Feb 23 09:28:47 VNL_EnableNetworkAdapter - Successfully enabled hostonly adapter on vnet: vmnet8
Feb 23 09:28:47 VNLServiceStatus - pid: 13512 for Netdetect service daemon on vnet: 0 is stale
Feb 23 09:28:47 VNL_StartService - Started "Netdetect" service for vnet: vmnet0
Feb 23 09:28:47 VNL_Unload - Vnetlib unloaded.
Started Bridge networking on vmnet0
Started DHCP service on vmnet1
Enabled hostonly virtual adapter on vmnet1
Started NAT service on vmnet8
Enabled hostonly virtual adapter on vmnet8
Started Network detection service

The important line there is Address range 192.168.250.128 to 192.168.250.254 not on net 192.168.250.1/255.255.255.0! Apparently DHCP is misconfigured. The config file for dhcpd for vmnet8 is /etc/vmware/vmnet8/dhcpd/dhcpd.conf . Here’s what it looked like:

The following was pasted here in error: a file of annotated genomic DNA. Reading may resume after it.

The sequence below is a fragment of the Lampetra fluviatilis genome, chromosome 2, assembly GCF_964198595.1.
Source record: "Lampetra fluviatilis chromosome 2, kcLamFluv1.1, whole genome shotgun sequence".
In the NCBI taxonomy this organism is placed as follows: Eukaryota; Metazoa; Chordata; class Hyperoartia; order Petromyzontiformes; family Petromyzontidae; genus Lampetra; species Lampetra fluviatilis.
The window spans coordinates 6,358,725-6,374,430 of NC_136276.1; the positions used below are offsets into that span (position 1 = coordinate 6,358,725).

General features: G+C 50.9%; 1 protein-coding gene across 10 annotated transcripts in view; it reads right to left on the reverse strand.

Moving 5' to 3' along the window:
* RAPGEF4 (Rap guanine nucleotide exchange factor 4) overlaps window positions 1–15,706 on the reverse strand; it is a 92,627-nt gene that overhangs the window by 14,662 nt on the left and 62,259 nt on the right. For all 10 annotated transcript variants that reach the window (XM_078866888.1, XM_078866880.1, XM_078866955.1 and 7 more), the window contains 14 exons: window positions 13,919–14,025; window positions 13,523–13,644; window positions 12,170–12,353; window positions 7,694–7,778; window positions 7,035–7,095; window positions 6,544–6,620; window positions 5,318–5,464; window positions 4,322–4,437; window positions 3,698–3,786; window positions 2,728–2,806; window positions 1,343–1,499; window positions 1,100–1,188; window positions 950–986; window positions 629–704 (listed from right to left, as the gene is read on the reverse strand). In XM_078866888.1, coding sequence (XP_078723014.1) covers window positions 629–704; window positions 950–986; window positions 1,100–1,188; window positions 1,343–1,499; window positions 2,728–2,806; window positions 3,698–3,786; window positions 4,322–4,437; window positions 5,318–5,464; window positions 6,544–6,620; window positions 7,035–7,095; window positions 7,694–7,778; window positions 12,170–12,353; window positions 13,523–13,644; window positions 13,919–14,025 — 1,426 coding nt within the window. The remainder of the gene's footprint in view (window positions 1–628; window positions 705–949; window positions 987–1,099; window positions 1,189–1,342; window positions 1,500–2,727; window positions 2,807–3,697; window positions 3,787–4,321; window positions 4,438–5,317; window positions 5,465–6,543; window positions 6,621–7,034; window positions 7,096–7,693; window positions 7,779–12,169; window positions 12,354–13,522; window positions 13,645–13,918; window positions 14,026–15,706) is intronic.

subnet 192.168.250.1 netmask 255.255.255.0 {
        range 192.168.250.128 192.168.250.250;
        option broadcast-address 192.168.250.255;
        option domain-name-servers 192.168.250.1;
        option domain-name localdomain;
        default-lease-time 1800;                # default is 30 minutes
        max-lease-time 7200;                    # default is 2 hours
        option routers 192.168.250.2;
}

I changed the range to 192.168.250.2 to 192.168.250.127, thinking that was the problem, but it turned out to be the “subnet” line – the subnet should be “192.168.250.0 netmask 255.255.255.0” rather than “192.168.250.1 …” After changing that, everything Worked As Intended.